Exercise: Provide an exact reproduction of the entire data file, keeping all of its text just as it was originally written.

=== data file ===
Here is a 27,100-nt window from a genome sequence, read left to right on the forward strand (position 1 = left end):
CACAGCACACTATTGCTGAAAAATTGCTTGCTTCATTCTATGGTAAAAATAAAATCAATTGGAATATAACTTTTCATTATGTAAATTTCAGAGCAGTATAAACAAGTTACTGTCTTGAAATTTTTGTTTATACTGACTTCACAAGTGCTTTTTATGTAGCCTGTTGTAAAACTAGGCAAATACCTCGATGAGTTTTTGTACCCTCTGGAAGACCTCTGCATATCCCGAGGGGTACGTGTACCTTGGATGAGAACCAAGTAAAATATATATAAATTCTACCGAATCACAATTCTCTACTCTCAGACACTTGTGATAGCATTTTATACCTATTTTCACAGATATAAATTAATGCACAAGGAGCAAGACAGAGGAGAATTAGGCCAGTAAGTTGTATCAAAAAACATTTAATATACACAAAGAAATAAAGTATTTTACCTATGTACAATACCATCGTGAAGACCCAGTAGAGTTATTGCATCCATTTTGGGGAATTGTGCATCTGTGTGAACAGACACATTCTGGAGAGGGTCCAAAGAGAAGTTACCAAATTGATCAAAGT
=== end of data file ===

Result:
Here is a 27,100-nt window from a genome sequence, read left to right on the forward strand (position 1 = left end):
CACAGCACACTATTGCTGAAAAATTGCTTGCTTCATTCTATGGTAAAAATAAAATCAATTGGAATATAACTTTTCATTATGTAAATTTCAGAGCAGTATAAACAAGTTACTGTCTTGAAATTTTTGTTTATACTGACTTCACAAGTGCTTTTTATGTAGCCTGTTGTAAAACTAGGCAAATACCTCGATGAGTTTTTGTACCCTCTGGAAGACCTCTGCATATCCCGAGGGGTACGTGTACCTTGGATGAGAACCAAGTAAAATATATATAAATTCTACCGAATCACAATTCTCTACTCTCAGACACTTGTGATAGCATTTTATACCTATTTTCACAGATATAAATTAATGCACAAGGAGCAAGACAGAGGAGAATTAGGCCAGTAAGTTGTATCAAAAAACATTTAATATACACAAAGAAATAAAGTATTTTACCTATGTACAATACCATCGTGAAGACCCAGTAGAGTTATTGCATCCATTTTGGGGAATTGTGCATCTGTGTGAACAGACACATTCTGGAGAGGGTCCAAAGAGAAGTTACCAAATTGATCAAAGT